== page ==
We need your help now

Support from readers like you keeps The Journal open.

You are visiting us because we have something you value. Independent, unbiased news that tells the truth. Advertising revenue goes some way to support our mission, but this year it has not been enough.

If you've seen value in our reporting, please contribute what you can, so we can continue to produce accurate and meaningful journalism. For everyone who needs it.

over and out

'I won't see Trump's inauguration, I'll be over the Atlantic': US Ambassador bows out with Obama

“There is a lot of unpredictability ahead of us. I’m an optimist by nature … I hope President Trump is successful.”

kev Outgoing US Ambassador Kevin O'Malley after he presented his credentials to President Michael D Higgins in 2014 Brian Lawless PA Archive / PA Images Brian Lawless PA Archive / PA Images / PA Images

KEVIN O’MALLEY BECAME Ireland’s US Ambassador in late 2014, almost two years after Dan Rooney vacated the role.

Ireland and the US have historically shared a strong relationship, something that has been evident in recent years through the visits of President Barack Obama in 2011 and Vice President Joe Biden in 2016.

Incoming president Donald Trump owns a golf resort in Doonbeg, Co Clare, but hasn’t shown a huge amount of interest in Ireland beyond that.

Does O’Malley think Irish-US relations will continue to grow under the Trump administration?

“Absolutely, I’ve no reason to believe it won’t continue into the future. That’s not just wishful thinking.

The relationship between Ireland and the US goes back so far. There is so much shared DNA between Ireland and the US culturally and historically, and now there’s also the commercial relationship. That’s bigger than any one person.

When asked if he believes nurturing a relationship with Ireland might be lower down on Trump’s list of priorities than Obama’s, O’Malley tells “I don’t have a good answer for that, I just don’t know. I was in tune and in sync with the Obama administration.

“That’s a question for my successor. I’ve no reason to think he’s not [interested in developing that relationship]. They’re just too much history there.”

kev and higg Outgoing US Ambassador Kevin O'Malley and President Michael D Higgins at Aras an Uachtarain in 2014 Brian Lawless PA Archive / PA Images Brian Lawless PA Archive / PA Images / PA Images

O’Malley won’t be watching the inauguration today, saying: “I’m flying out on Friday, as Obama leaves office. I’ll be over the Atlantic Ocean so won’t have a chance to see the inauguration.”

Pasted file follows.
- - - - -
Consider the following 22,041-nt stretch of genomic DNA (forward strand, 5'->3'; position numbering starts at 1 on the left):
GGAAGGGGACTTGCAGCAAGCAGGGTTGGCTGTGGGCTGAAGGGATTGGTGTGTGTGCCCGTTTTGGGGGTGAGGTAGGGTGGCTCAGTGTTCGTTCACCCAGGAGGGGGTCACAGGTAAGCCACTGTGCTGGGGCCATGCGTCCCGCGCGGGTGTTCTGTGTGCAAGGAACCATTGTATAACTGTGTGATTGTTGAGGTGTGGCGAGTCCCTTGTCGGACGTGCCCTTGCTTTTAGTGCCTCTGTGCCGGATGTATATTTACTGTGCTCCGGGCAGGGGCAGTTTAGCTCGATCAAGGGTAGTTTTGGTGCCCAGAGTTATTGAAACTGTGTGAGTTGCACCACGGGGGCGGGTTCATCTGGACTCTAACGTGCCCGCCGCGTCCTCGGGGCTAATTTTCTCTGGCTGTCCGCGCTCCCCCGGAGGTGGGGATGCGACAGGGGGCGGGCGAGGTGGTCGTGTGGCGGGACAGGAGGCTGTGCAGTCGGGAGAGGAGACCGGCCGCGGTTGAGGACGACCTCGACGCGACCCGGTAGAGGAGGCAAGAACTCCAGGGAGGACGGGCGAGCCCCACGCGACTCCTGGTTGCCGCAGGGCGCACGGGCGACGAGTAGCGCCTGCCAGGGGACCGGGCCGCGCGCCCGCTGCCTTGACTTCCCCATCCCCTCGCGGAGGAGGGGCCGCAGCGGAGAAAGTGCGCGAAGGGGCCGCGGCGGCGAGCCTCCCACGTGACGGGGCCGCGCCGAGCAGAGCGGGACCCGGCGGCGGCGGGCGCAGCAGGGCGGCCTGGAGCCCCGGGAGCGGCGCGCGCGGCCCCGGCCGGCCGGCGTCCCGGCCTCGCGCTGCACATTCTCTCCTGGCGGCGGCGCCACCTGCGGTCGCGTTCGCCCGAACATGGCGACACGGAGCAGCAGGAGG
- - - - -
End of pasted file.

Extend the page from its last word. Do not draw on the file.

International uncertainty 

There is a lot of uncertainty internationally at present, in terms of issues such as Brexit, immigration and the new Trump administration.

Is O’Malley worried about what the future could hold?

There is a lot of unpredictably ahead of us. I’m an optimist by nature. Smart people acting reasonably will identify new ways to address problems.

“I hope President Trump is successful.”

There was a 22-month vacancy in the role of US Ambassador prior to O’Malley’s appointment.

He’s hopeful there won’t be such a gap this time around, saying: “There’s no way to predict that. I suspect there wouldn’t be, I don’t know.”

“There’s a relatively detailed vetting process and the Senate confirmation process can take a while, but I’m optimistic [there won’t be as long a wait].”

Creative Minds 

One of the main initiatives O’Malley was involved in in the last two years was Creative Minds – which invited US artists, writers, innovators and musicians to speak to young Irish audiences.

O’Malley says the programme aimed at “making sure young people had a chance to mingle with some of the very best Americans” and make “new and innovative connections”.

“The goal is to find ways to create new collaborations and encourage more creative economic linkages between young people in the United States and Ireland.”

American Chamber of Commerce Thanksgiving Lunches Kevin O'Malley and his wife Dena at the American Chamber of Commerce Thanksgiving lunch in Dublin in 2014

O’Malley, a lawyer, will be returning to  St Louis, Missouri, with his wife Dena today.

He said he hopes he can continue strengthening links between Ireland and the US in a more low-key role.

“The thing that’s going to occupy most of my time will be the continuation of trying to broaden and and deepen Irish and American ties.

“There’s no other countries on earth that have this type of relationship,” he adds.

How are you feeling about the Trump presidency? Concerned? Delighted? We’d like to hear our readers views – so if you’d like to drop us a quick mail, please send it to Include your first name and your county, and we’ll publish some of the messages as part of our liveblog on the inauguration this afternoon.  

Read: Trump: The inauguration protests (and parties) happening in Ireland

Read: Comeback Queen? In New York, the Hillary rumours won’t go away

Readers like you are keeping these stories free for everyone...
A mix of advertising and supporting contributions helps keep paywalls away from valuable information like this article. Over 5,000 readers like you have already stepped up and support us with a monthly payment or a once-off donation.

Your Voice
Readers Comments
    Submit a report
    Please help us understand how this comment violates our community guidelines.
    Thank you for the feedback
    Your feedback has been sent to our team for review.